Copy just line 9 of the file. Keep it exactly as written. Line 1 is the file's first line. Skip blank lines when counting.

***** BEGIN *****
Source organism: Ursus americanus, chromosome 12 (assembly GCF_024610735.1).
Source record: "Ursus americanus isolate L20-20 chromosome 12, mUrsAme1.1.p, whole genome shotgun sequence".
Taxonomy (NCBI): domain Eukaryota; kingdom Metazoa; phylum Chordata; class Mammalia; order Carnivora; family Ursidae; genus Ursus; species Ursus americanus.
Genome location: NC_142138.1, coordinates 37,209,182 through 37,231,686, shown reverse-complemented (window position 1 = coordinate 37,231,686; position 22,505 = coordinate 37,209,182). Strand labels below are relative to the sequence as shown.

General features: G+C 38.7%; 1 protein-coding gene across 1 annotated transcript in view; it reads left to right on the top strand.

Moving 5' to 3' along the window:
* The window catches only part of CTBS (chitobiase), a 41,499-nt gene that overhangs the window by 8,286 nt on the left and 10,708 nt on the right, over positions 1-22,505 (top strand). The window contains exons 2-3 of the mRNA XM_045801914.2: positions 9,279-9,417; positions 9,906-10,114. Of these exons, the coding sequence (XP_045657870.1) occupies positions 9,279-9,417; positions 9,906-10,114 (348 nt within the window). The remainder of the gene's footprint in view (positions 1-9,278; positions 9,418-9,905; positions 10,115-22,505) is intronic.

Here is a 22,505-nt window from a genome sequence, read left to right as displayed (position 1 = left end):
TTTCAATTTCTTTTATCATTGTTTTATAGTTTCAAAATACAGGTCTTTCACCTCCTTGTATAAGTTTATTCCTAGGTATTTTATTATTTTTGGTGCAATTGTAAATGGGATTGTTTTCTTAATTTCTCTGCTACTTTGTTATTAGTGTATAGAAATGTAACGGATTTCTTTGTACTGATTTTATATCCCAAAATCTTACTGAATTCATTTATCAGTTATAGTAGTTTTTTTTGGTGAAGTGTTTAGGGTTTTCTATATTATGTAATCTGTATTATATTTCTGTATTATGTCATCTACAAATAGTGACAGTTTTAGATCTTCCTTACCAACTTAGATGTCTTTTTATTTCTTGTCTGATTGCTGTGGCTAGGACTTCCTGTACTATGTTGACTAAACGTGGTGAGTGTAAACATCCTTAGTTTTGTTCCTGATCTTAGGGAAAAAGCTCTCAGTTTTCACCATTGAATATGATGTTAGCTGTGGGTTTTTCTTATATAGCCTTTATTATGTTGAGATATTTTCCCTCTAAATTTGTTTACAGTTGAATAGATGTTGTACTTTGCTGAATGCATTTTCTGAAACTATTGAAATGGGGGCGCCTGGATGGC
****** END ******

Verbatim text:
TTTCAATTTCTTTTATCATTGTTTTATAGTTTCAAAATACAGGTCTTTCACCTCCTTGTATAAGTTTATTCCTAGGTATTTTATTATTTTTGGTGCAATTGTAAATGGGATTGTTTTCTTAATTTCTCTGCTACTTTGTTATTAGTGTATAGAAATGTAACGGATTTCTTTGTACTGATTTTATATCCCAAAATCTTACTGAATTCATTTATCAGTTATAGTAGTTTTTTTTGGTGAAGTGTTTAGGGTTTTCTATATTATGTAATCTGTATTATATTTCTGTATTATGTCATCTACAAATAGTGACAGTTTTAGATCTTCCTTACCAACTTAGATGTCTTTTTATTTCTTGTCTGATTGCTGTGGCTAGGACTTCCTGTACTATGTTGACTAAACGTGGTGAGTGTAAACATCCTTAGTTTTGTTCCTGATCTTAGGGAAAAAGCTCTCAGTTTTCACCATTGAATATGATGTTAGCTGTGGGTTTTTCTTATATAGCCTTTATTATGTTGAGATATTTTCCCTCTAAATTTGTTTACAGTTGAATAGATGTTGTACTTTGCTGAATGCATTTTCTGAAACTATTGAAATGGGGGCGCCTGGATGGC